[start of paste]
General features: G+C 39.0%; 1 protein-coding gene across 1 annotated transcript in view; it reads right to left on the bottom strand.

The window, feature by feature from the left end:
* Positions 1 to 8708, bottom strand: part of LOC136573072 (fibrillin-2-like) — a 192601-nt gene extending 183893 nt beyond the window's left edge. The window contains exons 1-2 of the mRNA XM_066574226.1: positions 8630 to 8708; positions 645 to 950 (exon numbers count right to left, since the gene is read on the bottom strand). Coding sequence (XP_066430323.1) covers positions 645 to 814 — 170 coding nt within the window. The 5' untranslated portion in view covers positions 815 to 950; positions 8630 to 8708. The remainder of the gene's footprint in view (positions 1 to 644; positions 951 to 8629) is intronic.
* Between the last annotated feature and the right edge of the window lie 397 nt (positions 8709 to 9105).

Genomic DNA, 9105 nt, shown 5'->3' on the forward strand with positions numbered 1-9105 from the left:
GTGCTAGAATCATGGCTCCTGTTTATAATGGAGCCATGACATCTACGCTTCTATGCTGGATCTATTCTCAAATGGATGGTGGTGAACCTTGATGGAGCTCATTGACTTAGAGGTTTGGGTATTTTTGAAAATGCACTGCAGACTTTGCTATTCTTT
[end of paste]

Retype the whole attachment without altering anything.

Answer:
General features: G+C 39.0%; 1 protein-coding gene across 1 annotated transcript in view; it reads right to left on the bottom strand.

The window, feature by feature from the left end:
* Positions 1 to 8708, bottom strand: part of LOC136573072 (fibrillin-2-like) — a 192601-nt gene extending 183893 nt beyond the window's left edge. The window contains exons 1-2 of the mRNA XM_066574226.1: positions 8630 to 8708; positions 645 to 950 (exon numbers count right to left, since the gene is read on the bottom strand). Coding sequence (XP_066430323.1) covers positions 645 to 814 — 170 coding nt within the window. The 5' untranslated portion in view covers positions 815 to 950; positions 8630 to 8708. The remainder of the gene's footprint in view (positions 1 to 644; positions 951 to 8629) is intronic.
* Between the last annotated feature and the right edge of the window lie 397 nt (positions 8709 to 9105).

Genomic DNA, 9105 nt, shown 5'->3' on the forward strand with positions numbered 1-9105 from the left:
GTGCTAGAATCATGGCTCCTGTTTATAATGGAGCCATGACATCTACGCTTCTATGCTGGATCTATTCTCAAATGGATGGTGGTGAACCTTGATGGAGCTCATTGACTTAGAGGTTTGGGTATTTTTGAAAATGCACTGCAGACTTTGCTATTCTTT